It’s not a question. I’m not asking if Christians should celebrate it. I’m making a conditional charge: should you do x, y will happen. How often do we seriously consider the ramifications of our ways? I have often been very much like Peter – act first, think later. As time has gone by and God has begun shifting my focus from playing to an audience of men to playing to an audience of Him, I’ve also begun learning restraint, prudence, and consequence: I’m considering my ways and how they impact His bigger picture.
Should we celebrate Halloween, something will result. Bottom line, is that something “Glory to God” or “Not glory to God”?
I, being so very ADD, get off task often. On track or off track has everything to do with purpose: “What is your purpose on this earth?” If you believe that Christ is Lord and God sent Him to save sinners bound for hell, it’s not a big leap to assume you believe God’s purpose for man is to love God and to worship and enjoy Him forever. This is called a “doxological” statement, meaning – it’s about God’s glory. Are we here to glorify God or not? If so, then anything we do that doesn’t point toward the glory of God is a rabbit trail, resulting in either sin or error. By the grace and power of God, He can and will redeem it, regardless. (Another story for another time.)
I’m reading Justin Holcomb’s post, a guy that I like and genuinely believe to be a clear thinker, but I think he’s just wrong on this one. He quotes Nicholas Roger’s book, which charges that the Celtic Samhain was not a holiday based on human sacrifice. Holcomb seems to dismiss the argument against the pagan roots of Halloween in favor of the early church celebration of the martyrs of the Roman persecutions. But, he agrees with Rogers that about 500 years later it had become “a holiday that affirmed the collective claims that the dead had on the living.” So, let’s throw out the most common objection to celebrating Halloween “it’s rooted in pagan tradition”. No problem, we won’t cavel over that one.
With that point off the table, can I just play the village idiot and ask a question: “If a holiday started out as a Holy Day dedicated to honoring the saints persecuted by the Romans but took on an alternative meaning linked to “claims the dead had on the living”, has the holiday been hijacked? If so, how do we reclaim its original meaning without getting knocked off our own course? More to my opening point: “How does wearing a costume, indulging ourselves with more candy anyone can safely metabolize in a year, and decorating our homes with pagan symbolism (ghosts, which are not departed loved ones, rather demons impersonating loved ones, witches – which we’re clearly forbidden from emulating, bats, black cats, and other symbols which point only toward a culture of darkness), bring glory to God?”
I’m not being a smarty-pants. I’m sincerely trying to advance my own understanding of this issue. I agree with Holcomb and guys like Mark Driscoll who try to fit culture into the 3r’s receive, reject, and redeem. If we decide not to reject Halloween outright, my only practical question is this: “Does redeeming it mean participating in it? Is it possible to mock a pagan ritual without glorifying it in some way? Or, does ‘redeeming’ it mean a flat out return to the original intent for the Holy Day with a no-apologies approach, wherein the martyrs of the faith are celebrated and the name of Jesus Christ is lifted high, worshipped with no pretense, superfluous flow of chocolate, nor costume of any kind?”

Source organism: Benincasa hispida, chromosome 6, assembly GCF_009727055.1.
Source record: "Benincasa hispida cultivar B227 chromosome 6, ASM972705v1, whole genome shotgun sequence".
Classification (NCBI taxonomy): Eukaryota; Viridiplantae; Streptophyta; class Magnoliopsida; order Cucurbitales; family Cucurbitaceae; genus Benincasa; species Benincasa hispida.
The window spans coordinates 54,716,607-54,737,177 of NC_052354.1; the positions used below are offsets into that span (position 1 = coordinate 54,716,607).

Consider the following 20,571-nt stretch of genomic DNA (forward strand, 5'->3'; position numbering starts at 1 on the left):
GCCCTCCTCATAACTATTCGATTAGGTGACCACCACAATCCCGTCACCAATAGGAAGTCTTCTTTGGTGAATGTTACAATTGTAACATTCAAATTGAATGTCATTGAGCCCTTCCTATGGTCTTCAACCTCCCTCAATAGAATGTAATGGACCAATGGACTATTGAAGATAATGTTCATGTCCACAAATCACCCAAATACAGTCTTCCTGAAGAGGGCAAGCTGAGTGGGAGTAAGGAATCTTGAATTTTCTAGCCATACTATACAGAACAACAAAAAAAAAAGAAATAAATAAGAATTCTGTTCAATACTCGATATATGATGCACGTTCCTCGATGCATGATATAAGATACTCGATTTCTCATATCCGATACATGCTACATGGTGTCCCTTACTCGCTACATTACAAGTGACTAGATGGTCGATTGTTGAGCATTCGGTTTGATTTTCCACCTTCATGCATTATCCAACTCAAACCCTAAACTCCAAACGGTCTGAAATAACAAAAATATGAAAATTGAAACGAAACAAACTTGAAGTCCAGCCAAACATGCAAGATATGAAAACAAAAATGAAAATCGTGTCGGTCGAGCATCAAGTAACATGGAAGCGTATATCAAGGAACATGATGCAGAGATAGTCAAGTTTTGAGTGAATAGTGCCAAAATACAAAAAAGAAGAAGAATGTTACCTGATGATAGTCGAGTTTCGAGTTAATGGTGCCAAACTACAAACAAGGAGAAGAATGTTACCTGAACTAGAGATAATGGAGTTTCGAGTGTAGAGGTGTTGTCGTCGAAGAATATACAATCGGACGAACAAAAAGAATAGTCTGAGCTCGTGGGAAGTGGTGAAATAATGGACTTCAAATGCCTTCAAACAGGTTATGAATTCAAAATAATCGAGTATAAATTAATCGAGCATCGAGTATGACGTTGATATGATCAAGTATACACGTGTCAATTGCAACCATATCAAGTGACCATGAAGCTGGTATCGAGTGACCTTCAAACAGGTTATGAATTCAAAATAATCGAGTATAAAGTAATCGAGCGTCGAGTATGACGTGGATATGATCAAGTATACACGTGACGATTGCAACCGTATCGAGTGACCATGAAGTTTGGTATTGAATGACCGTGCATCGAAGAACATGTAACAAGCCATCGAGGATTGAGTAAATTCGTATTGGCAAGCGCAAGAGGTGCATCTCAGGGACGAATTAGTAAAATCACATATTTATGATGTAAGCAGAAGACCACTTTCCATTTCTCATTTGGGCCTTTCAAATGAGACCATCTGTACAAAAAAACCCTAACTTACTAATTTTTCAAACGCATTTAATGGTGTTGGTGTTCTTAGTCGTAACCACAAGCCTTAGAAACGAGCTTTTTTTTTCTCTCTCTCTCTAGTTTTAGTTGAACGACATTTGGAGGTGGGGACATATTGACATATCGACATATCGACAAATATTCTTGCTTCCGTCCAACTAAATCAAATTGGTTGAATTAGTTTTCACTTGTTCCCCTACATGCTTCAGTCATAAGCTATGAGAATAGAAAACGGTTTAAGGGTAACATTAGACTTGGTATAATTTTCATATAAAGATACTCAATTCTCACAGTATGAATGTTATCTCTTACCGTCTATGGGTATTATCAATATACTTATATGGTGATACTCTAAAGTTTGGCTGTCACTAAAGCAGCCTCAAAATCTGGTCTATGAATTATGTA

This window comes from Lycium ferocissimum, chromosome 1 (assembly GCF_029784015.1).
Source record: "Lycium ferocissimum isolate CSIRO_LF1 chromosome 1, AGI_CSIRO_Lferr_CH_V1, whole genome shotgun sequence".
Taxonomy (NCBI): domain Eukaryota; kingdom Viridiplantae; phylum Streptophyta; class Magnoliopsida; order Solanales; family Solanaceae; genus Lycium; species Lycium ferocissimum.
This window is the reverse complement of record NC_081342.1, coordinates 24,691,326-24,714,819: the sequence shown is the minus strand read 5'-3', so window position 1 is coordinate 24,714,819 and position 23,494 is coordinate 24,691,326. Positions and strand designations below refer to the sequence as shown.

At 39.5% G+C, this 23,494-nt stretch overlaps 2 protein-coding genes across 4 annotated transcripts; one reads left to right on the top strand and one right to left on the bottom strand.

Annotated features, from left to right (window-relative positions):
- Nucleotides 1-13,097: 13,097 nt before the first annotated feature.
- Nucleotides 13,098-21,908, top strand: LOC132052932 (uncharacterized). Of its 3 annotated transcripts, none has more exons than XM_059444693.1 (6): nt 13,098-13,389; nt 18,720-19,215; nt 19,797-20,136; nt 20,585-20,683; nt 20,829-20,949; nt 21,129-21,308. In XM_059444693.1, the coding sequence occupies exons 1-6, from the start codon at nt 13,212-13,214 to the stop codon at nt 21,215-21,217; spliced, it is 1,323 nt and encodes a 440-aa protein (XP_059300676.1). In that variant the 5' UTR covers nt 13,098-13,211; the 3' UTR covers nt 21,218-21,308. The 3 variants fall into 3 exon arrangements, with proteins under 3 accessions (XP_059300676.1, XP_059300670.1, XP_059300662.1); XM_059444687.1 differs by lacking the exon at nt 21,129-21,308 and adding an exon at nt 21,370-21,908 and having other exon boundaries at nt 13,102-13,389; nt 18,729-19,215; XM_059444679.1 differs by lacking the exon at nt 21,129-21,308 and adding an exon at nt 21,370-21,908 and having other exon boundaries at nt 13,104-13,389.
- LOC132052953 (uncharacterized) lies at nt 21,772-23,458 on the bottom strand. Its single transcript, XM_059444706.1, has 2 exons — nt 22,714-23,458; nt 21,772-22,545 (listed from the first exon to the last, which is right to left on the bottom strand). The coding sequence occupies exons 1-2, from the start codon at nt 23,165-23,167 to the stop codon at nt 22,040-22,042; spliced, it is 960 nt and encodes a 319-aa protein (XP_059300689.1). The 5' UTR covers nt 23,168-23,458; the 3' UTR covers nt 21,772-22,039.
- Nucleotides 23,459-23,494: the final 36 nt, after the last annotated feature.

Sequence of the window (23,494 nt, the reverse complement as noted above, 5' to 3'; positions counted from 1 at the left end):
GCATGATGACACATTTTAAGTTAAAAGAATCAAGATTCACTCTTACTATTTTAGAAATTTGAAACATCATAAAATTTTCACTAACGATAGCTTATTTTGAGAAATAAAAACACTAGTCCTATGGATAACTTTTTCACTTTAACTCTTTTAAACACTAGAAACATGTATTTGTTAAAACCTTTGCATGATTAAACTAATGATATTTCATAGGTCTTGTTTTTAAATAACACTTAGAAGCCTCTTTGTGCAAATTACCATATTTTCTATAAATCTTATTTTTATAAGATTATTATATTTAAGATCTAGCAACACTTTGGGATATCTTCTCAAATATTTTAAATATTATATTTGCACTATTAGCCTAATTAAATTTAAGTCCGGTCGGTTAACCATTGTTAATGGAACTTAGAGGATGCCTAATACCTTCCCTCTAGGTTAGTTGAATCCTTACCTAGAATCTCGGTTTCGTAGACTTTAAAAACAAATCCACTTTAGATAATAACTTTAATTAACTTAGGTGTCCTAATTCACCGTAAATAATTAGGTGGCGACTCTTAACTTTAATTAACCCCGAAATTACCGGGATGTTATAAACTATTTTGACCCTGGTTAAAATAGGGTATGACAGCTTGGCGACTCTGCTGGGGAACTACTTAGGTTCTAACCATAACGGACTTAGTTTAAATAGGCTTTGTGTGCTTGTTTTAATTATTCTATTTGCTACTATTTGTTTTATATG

Doesn’t that return us to our purpose and turn the water cooler conversation abruptly back to the gospel?
“Hey, Jim, you coming to the Halloween party on Monday?”
“No, I’m heading over to XYZ Church for a big celebration.”
“Really? What do they have going on, a Halloween party or a ‘Fall Festival‘?”
“Neither. It’s actually a celebration for a bunch of people who lived and died for a guy named Jesus who lived, died, and was resurrected so you and I could spend eternity with our Father in heaven. Ever heard of Him?”
Albert Mohler stated regarding this matter about four years ago:
“The complications of Halloween go far beyond its pagan roots, however. In modern culture, Halloween has become not only a commercial holiday, but a season of cultural fascination with evil and the demonic…
On October 31, 1517, Martin Luther began the Reformation with a declaration that the church must be recalled to the authority of God’s Word and the purity of biblical doctrine. With this in mind, the best Christian response to Halloween might be to scorn the Devil and then pray for the Reformation of Christ’s church on earth. Let’s put the dark side on the defensive.”
If living for a Man who is both fully man and fully God and died for me is my express purpose in life, when I do something, I want it to reflect Him. Shouldn’t we all? So, why do we invest so much money, time, energy, excitement, and anticipation in partaking in traditions that fail outright to reflect how great He is and what He has done for us? Should you do one, you cannot do the other. Or, am I completely “narrow minded”?
As my friend Dan Diaddigo said to me yesterday:
“At it’s best, Halloween is a secular expression of community… But, community is about something; it circles a center. And the center of Halloween is darkness.” Well spoke, Dan.
This is a discipleship issue. How we live is an overflow of how we believe. If the church is to be a community that circles a center, how we circle will show the world our center. Should we celebrate Halloween, there is a spot of darkness emulated somewhere at the center to be seen by those looking in. Should we celebrate Jesus, there isn’t a spot of darkness that will not be lit up by the light that shines from within. How, then, should we shine?
Happy Reformation Day.
to God be the glory.